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The federal government still has no clear plan for vaccinating aged care workers under the age of 50 and the initial strategy of inoculating staff at their workplace is now “under review”.
Aged care workers, the main route of Covid-19 transmission into aged care facilities, have widely reported missing out on vaccinations despite being prioritised in phase 1a of the rollout.
The government had initially planned to send dedicated teams to aged care facilities specifically to vaccinate staff and establish offsite “pop-up” vaccination hubs.
The pop-up hubs never materialised and most workers said they never received a visit from the specialised teams.
Two months into the rollout, those plans have now been put on ice.
The federal health department said the use of in-reach teams and pop-up hubs was now “under review” in the wake of the changed AstraZeneca advice for under-50s from the Australian Technical Advisory Group on Immunisation.
But the government has so far been unable to lock in another plan for vaccinating aged care workers under the age of 50.
“For aged care workers aged under 50, given the ATAGI advice, the government is developing options with the states and territories, medical experts and the aged care sector,” the department told the Guardian in a statement. “Updated advice will be issued to aged care workers once options to receive a vaccine have been finalised.”
Workers over the age of 50 are being told to go to general practitioner clinics to receive the AstraZeneca jab.
Until now, many aged care workers have relied on leftover Pfizer jabs not used when commonwealth teams visit facilities to vaccinate residents.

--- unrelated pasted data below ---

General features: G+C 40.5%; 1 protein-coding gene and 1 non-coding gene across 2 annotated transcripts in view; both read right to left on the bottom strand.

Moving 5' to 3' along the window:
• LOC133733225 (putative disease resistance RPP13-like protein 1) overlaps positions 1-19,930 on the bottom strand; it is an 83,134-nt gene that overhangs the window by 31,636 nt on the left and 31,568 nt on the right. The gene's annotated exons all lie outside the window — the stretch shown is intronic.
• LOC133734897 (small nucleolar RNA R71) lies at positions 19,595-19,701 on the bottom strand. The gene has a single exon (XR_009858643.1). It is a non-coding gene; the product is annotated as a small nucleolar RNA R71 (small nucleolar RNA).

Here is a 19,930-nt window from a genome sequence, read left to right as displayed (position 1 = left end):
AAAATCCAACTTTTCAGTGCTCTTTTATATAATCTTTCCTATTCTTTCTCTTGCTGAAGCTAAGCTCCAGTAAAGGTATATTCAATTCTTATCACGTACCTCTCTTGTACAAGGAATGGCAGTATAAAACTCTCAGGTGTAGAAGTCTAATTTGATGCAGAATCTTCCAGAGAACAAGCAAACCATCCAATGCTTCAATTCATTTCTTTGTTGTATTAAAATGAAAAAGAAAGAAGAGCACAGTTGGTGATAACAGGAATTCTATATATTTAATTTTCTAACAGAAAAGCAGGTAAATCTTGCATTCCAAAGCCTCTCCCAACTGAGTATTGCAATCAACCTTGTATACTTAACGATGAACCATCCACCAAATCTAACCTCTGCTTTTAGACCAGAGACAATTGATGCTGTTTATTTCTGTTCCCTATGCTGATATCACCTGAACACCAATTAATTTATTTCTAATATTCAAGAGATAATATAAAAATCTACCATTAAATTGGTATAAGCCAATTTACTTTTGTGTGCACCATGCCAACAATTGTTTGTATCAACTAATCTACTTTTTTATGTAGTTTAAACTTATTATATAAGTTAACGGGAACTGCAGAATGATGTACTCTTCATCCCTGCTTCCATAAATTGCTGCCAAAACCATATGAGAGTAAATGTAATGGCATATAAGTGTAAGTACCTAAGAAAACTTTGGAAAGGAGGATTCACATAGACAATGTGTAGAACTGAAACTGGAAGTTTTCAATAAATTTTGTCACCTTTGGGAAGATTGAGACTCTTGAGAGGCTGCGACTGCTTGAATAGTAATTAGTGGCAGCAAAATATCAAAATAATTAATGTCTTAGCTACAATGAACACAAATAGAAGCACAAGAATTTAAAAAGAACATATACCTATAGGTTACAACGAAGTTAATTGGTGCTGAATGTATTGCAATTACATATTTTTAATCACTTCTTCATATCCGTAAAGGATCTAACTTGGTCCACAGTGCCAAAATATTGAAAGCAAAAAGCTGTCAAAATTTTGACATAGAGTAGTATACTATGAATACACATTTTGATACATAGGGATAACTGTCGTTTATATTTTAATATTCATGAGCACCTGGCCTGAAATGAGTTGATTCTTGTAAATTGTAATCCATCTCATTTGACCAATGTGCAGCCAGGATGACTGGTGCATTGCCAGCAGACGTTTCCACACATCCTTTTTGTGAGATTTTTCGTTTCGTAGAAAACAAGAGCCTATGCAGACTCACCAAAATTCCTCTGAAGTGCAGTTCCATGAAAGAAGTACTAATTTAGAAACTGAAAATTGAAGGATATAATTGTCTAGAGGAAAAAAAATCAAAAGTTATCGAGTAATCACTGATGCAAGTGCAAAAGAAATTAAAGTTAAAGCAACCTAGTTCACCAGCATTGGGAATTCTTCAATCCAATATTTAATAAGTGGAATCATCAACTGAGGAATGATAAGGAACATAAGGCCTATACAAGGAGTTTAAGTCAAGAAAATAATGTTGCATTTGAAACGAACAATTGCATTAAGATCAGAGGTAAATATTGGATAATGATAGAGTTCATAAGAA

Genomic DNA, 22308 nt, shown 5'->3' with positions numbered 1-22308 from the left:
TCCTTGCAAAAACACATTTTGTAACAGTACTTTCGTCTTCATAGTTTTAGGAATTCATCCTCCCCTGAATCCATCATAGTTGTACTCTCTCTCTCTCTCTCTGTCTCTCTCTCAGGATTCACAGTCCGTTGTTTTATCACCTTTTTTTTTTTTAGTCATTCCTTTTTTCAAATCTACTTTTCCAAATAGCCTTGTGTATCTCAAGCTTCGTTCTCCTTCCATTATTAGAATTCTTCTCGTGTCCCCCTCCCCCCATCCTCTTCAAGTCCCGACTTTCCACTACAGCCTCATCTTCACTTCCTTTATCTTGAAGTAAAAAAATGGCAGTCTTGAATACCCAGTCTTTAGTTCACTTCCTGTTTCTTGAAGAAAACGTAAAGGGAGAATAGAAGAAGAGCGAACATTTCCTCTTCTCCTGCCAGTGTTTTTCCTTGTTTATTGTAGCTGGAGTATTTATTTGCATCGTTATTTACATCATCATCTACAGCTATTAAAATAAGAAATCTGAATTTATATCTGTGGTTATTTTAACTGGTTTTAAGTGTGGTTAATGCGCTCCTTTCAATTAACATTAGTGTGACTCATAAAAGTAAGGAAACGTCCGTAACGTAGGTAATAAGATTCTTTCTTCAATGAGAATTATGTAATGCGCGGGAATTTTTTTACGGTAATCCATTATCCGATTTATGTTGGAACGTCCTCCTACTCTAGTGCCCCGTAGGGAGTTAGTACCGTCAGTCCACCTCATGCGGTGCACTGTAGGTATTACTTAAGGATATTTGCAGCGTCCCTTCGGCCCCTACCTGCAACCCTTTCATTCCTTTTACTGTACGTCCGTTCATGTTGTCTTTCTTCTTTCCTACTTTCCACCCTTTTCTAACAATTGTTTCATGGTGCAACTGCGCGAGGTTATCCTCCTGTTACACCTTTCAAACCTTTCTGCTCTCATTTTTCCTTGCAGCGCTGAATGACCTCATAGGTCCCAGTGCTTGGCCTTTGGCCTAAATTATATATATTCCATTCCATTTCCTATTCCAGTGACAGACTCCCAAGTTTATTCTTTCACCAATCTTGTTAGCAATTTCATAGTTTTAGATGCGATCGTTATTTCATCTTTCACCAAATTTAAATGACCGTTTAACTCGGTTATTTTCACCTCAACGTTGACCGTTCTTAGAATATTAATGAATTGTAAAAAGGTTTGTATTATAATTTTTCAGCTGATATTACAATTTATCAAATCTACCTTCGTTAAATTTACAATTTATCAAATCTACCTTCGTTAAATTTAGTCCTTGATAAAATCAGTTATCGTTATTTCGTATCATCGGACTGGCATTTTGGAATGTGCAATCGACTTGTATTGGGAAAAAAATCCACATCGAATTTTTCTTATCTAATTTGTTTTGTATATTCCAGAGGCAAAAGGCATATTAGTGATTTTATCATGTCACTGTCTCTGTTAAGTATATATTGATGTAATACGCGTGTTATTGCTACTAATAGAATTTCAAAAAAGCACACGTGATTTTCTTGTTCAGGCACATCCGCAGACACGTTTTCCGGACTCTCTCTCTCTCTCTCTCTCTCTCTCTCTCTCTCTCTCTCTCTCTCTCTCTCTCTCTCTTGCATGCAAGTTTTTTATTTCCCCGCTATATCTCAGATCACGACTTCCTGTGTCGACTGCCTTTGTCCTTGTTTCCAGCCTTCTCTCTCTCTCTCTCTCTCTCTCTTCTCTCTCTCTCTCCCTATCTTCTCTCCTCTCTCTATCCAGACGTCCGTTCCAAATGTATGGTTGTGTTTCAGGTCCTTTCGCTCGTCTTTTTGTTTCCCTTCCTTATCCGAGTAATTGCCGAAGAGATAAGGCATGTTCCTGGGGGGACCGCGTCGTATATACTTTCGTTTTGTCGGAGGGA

In some cases, workers have been left in limbo after receiving their first Pfizer jab, unable to secure a second dose.
The department said this approach was still available to workers and “generally” they would be able to get their second dose from leftovers on a future visit from commonwealth vaccination teams.
“Throughout the aged care rollout in residential aged care, workers can receive a Covid-19 vaccination at residential aged care facilities where excess doses are available following vaccination of all consenting residents,” the department said. “Generally people who receive a first dose in this way will receive their second dose when the vaccine team returns to the facility for the second dose clinic.”
The United Workers Union on Wednesday released a survey of 254 aged care staff about their experience with the rollout. It found about 85% had not received their first jab.
About 158 workers from more than 50 employers said their facilities were only offering workers Pfizer vaccines leftover after the vaccination of residents.
Fifteen of the workers were told to go to their GPs for their second dose, despite GPs only stocking the AstraZeneca vaccine.
Staff were always intended to receive the vaccination separately from residents, using different in-reach teams.
That was based on sound advice warning that combining staff and resident vaccinations could result in unacceptable staffing shortages.
Source: The Guardian
Keyword: Coalition still ‘developing options’ for Covid vaccine rollout to aged care workers under 50 | Aged care (Australia)